Good morning Scrappers! Today marks Week 6 and the final Scrap Elimination blog of the summer. It has been a busy summer making fun projects out of my scraps and I love the results. This last one is perhaps my favorite, so I hope you enjoy it as much as I have.
This week we are going to be using up 1 1/2" strips. You could also make this project with 2 1/2" strips, you're block would just have larger strips. Here's what you will need to get started!
1 1/2" strips at least 7" long
1 1/2 yard of a single fabric (I used a solidish batik to unify the project and create a resting place for the eye)
1. Begin by making strata blocks like we did in the first blog This time you will be stitching six 1 1/2" strips together. Pressing all in one direction and squaring your strata into a 6 1/2" x 6 1/2" square.
2. Cut your squared strata on one diagonal.
3. From your 1 1/2 yard of fabric cut 8 Width of Fabric strips 6 1/2" wide. Subcut your strips into 6 1/2" x 6 1/2" squares. Cut those squares on one diagonal just like your strata blocks. Pair these with your strata blocks to make half square triangle (HST) blocks.
I made 90 half square triangle blocks for my
project. This is an easily expandable quilt, so make as many blocks as you desire. If you're looking to make your project larger, purchase a larger amount of the single fabric.
I pressed all of my blocks toward the solid fabric side.
4. Once you have made your blocks, there are so many ways to organize your half square triangles. I have a few suggestions below, but any HST quilt configurations are possible with these blocks.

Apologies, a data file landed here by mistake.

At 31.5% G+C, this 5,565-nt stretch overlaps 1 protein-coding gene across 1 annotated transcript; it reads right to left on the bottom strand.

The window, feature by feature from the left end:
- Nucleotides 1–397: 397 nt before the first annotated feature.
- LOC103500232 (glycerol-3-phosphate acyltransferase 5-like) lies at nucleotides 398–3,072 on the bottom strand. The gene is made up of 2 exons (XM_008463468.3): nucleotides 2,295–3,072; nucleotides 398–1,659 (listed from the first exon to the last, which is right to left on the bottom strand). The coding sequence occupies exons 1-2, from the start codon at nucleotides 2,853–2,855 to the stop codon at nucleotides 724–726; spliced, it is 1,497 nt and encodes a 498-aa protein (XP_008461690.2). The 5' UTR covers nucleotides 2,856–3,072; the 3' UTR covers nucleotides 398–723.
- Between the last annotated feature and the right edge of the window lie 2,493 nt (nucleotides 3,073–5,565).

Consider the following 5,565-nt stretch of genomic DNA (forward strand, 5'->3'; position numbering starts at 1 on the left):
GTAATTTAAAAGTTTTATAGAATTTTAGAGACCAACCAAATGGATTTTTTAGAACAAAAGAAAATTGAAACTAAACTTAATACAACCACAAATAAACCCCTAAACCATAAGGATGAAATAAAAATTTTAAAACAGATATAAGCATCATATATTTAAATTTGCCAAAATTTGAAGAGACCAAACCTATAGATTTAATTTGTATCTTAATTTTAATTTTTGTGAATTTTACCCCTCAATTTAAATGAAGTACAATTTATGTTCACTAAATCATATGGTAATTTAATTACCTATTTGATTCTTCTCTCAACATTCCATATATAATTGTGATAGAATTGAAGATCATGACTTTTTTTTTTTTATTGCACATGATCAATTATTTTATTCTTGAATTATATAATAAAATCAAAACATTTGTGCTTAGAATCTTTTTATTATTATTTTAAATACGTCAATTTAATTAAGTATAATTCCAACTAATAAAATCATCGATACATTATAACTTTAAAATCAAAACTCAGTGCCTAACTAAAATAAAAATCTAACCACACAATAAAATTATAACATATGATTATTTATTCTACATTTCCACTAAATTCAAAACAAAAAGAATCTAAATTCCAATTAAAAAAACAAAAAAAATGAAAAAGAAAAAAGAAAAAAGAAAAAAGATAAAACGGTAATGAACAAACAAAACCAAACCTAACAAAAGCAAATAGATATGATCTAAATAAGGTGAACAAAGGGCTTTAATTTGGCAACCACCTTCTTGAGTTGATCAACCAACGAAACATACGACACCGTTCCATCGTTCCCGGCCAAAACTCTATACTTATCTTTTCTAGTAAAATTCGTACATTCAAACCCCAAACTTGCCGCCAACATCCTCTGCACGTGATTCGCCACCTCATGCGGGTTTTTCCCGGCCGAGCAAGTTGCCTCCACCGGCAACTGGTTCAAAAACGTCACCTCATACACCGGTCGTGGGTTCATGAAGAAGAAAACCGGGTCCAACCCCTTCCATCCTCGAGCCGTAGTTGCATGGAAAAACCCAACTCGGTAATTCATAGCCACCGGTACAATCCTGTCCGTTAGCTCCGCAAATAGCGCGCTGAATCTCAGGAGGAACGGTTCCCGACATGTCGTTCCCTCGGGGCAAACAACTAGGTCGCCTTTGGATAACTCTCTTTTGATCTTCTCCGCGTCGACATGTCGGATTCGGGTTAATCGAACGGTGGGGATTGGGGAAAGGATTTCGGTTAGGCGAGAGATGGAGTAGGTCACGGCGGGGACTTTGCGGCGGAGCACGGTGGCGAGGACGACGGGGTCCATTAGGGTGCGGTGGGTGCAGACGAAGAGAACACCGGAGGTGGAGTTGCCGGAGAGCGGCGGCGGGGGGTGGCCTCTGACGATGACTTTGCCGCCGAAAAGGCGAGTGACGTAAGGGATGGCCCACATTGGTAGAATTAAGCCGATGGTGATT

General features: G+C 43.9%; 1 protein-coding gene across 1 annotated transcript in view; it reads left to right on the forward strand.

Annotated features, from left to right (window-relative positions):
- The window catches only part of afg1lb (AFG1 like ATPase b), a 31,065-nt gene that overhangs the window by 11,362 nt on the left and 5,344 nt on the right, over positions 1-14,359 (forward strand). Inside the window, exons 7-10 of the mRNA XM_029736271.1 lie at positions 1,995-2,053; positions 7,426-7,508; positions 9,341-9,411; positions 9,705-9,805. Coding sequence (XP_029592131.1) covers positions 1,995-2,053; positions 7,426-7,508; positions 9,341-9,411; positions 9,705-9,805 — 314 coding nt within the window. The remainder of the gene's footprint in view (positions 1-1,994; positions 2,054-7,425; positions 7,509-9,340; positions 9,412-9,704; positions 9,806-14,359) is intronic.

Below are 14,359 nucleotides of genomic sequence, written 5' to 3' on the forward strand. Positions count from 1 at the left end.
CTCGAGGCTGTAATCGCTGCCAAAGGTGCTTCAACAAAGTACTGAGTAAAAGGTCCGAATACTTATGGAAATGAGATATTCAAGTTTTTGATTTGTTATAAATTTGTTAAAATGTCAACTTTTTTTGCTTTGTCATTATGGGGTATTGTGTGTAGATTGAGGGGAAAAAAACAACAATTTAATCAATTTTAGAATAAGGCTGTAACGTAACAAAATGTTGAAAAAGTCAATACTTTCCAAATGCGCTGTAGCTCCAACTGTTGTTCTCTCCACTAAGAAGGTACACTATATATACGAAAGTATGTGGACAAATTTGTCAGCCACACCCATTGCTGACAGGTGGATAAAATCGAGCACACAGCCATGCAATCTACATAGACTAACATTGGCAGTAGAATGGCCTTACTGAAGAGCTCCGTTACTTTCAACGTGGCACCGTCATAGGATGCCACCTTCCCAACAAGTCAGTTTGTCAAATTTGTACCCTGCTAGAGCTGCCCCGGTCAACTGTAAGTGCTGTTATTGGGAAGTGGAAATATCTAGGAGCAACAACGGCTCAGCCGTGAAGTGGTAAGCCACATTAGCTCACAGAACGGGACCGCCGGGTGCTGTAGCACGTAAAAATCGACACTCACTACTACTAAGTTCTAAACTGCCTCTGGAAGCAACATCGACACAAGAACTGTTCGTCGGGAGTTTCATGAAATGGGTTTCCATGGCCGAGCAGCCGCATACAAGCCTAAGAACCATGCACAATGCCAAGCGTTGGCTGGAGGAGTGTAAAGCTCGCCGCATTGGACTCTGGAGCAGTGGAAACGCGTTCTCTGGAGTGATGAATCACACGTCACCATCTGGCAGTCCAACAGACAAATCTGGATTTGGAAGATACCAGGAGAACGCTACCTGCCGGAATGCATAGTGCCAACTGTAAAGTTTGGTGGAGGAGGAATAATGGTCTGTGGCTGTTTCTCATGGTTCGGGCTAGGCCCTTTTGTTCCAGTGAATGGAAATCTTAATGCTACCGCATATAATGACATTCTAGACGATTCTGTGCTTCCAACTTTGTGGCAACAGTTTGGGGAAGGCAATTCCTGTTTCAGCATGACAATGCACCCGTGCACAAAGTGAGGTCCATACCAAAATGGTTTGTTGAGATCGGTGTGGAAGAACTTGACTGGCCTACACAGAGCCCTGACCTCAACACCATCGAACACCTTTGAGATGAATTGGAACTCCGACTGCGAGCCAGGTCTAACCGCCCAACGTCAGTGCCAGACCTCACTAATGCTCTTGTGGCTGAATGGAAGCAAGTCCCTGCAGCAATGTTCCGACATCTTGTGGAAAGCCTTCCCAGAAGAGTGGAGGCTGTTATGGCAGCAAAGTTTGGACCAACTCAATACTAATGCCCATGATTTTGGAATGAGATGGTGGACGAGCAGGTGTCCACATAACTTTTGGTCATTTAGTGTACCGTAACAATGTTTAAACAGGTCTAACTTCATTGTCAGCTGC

You can go simple and put your quilt together with all of your blocks pointed the same direction.
I like this configuration with the appearance of the radiating diamond. It's a great way to handle scrappy HST projects. This design works particularly well if you want a project that finishes as a square.
I ended up choosing this design. I almost made a super long table runner when I set this up on the design wall, but then I tried it as a larger configuration and I really liked the results.
I landed on a set of blocks that would make a quilt 10 rows long and 9 columns wide.
5. Choose your configuration and assemble your quilt top. You may wish to use a design wall to help you with your initial layout choice.
All these lovely open spaces to quilt are making me eager to put this project under my needle and see what results I can achieve!
I hope you have enjoyed the Summer Scrap Elimination as much as I have over the last several weeks and I hope it has helped you to clean out your scrap drawers a little. I wish I could say that my scrap drawers are empty now, but I still have a ways to go to make that happen.
Now I feel like you deserve a chance at a treat for hanging in there with the scrappy program this summer, so pop on over to my Facebook Page and comment on the post for Week 6 of the Summer Scrap Elimination Project. Tell me what your favorite project was this summer and I will enter you in the prize drawing for a free pattern of your choice from my website! I will announce two winners on Sunday. Thank you all so much for joining me.
Keep watching for more summer blogs from the Creative Spaces series.